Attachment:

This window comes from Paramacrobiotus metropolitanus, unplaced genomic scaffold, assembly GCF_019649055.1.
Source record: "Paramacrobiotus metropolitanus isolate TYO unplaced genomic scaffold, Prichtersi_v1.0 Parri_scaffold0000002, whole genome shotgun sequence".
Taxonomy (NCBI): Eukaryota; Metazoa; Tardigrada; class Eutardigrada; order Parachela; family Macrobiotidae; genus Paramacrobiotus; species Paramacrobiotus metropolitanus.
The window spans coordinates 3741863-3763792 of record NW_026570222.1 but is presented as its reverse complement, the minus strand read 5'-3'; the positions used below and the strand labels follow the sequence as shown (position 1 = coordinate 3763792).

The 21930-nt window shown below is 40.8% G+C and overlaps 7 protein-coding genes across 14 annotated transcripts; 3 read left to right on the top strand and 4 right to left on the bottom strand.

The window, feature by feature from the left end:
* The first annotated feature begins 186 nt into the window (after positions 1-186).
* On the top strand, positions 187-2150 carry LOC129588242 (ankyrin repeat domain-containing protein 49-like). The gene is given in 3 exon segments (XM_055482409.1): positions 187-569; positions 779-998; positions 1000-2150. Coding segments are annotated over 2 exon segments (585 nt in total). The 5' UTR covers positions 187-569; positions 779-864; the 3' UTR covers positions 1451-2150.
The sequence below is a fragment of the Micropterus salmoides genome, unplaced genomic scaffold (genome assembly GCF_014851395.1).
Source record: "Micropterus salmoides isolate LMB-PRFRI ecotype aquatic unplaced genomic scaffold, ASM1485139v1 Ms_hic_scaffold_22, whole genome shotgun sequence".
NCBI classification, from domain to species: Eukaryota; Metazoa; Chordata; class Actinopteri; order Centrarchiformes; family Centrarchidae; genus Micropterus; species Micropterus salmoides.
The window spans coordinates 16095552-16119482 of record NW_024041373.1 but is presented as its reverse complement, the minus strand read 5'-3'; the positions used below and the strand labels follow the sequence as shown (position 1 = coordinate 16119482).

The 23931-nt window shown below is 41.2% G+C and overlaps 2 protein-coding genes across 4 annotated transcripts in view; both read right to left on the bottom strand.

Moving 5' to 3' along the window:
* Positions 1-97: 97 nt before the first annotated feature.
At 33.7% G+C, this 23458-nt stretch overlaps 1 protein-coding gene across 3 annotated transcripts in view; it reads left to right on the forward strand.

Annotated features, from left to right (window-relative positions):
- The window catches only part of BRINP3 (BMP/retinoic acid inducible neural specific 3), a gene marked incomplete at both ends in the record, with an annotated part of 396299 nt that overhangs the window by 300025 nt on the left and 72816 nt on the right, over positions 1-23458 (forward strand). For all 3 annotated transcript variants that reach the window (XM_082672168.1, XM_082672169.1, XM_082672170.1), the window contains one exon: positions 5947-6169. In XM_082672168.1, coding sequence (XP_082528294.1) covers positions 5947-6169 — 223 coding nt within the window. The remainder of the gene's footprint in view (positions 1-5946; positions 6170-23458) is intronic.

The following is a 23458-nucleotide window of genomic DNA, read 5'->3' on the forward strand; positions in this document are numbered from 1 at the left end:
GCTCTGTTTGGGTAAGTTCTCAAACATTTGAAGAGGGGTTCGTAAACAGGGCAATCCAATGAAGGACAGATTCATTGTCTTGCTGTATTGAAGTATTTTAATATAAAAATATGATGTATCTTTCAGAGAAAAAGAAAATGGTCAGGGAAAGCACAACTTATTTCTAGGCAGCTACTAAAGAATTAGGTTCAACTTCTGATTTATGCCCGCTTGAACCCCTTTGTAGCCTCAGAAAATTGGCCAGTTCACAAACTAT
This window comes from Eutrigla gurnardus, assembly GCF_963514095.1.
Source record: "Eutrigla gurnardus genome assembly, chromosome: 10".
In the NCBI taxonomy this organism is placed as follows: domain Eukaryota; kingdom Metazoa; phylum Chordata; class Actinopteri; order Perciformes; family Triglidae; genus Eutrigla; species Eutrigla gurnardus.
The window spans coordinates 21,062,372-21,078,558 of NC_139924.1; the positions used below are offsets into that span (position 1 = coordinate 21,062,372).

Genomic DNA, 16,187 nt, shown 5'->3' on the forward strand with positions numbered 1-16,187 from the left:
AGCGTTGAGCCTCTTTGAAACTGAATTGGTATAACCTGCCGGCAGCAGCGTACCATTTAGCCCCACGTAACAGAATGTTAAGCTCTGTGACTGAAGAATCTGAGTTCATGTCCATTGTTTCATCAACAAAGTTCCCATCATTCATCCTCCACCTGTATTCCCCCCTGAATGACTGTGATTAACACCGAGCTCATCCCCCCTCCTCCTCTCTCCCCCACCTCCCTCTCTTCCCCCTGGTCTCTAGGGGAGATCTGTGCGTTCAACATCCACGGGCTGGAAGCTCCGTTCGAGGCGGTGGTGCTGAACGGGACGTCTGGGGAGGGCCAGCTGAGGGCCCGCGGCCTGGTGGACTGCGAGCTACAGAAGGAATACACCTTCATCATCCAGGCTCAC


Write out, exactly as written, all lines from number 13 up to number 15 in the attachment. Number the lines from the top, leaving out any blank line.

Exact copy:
The 23931-nt window shown below is 41.2% G+C and overlaps 2 protein-coding genes across 4 annotated transcripts in view; both read right to left on the bottom strand.

Moving 5' to 3' along the window:
* Positions 1-97: 97 nt before the first annotated feature.